South Yorkshire Police probe into Sir Cliff Richard cost nearly Â£800,000
The South Yorkshire Police probe into allegations against Sir Cliff Richard cost the force nearly Â£800,000, it has been revealed.
Figures disclosed under the Freedom of Information Act reveal that 'Operation Kaddie' cost the force a total of £788,733.84, with £766,844.58 spent on staff.
The force said: "The total number of South Yorkshire Police officers working on Operation Kaddie throughout the lifetime of the operation was 20."
A total of £10,867.99 was spent on hotel fees during the course of the operation, £5,758.48 on hire cars, £1,553.10 on train tickets and £554.50 on other travel costs.
There was another £3,155.19 of 'miscellaneous' expenditure.
South Yorkshire Police launched an investigation into pop icon Sir Cliff, now 77, after a man came forward in 2014 and claimed he was sexually assaulted by the performer at a Christian concert at Sheffield United's Bramall Lane stadium in the mid 1980s.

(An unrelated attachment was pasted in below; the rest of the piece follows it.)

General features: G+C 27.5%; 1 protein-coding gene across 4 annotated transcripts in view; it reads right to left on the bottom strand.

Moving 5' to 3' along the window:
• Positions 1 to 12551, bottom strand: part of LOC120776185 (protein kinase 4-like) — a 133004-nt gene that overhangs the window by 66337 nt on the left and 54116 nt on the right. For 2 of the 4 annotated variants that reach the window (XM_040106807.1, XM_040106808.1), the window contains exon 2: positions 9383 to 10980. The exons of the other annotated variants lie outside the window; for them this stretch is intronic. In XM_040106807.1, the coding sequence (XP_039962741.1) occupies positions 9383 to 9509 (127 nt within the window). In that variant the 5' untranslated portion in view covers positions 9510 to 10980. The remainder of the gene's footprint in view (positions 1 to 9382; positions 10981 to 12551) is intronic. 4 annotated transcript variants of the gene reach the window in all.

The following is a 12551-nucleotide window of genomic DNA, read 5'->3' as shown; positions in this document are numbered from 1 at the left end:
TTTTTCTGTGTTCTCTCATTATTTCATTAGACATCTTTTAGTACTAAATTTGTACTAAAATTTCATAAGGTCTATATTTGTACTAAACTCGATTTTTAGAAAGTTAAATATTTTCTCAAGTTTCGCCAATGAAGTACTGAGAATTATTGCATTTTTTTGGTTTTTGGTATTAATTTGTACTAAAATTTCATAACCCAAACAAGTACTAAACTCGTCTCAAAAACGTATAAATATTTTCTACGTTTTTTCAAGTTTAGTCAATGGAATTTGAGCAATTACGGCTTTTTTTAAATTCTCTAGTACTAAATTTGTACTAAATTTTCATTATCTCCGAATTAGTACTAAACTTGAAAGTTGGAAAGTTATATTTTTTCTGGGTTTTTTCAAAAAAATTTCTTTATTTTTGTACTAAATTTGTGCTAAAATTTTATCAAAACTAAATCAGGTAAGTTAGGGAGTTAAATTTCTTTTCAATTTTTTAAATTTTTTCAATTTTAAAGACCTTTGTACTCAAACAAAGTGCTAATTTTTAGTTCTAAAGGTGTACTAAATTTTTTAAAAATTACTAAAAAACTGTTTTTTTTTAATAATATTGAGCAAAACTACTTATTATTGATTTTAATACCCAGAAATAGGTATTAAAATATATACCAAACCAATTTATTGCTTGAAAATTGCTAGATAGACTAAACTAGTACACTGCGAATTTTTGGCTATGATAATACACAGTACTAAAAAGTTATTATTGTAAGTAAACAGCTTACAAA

The probe, which lasted two years, involved police officers raiding Sir Cliff's Berkshire home while the BBC filmed the pre-planned operation and named the singer.
Three other men then made allegations, which South Yorkshire Police investigated and prepared files on, for the Crown Prosecution Service to consider.
Five other claims were not referred to the CPS.
Sir Cliff always maintained his innocence and was never arrested over the allegations, which related to alleged incidents between 1958 and 1983.
He criticised South Yorkshire Police for tipping off the BBC about the raid beforehand, leading to his identify being released on air as officers entered his home.
Speaking after the Crown Prosecution opted not to press charges, Sir Cliff said: "I was named before I was even interviewed and for me that was like being hung out like live bait."
The costs involved in conducting the police operation do not include legal fees incurred by South Yorkshire Police when Sir Cliff sued the force over its handling of the operation.
The force agreed to pay 'substantial' damages to the singer for disclosing private information about him to the BBC before his home was raided.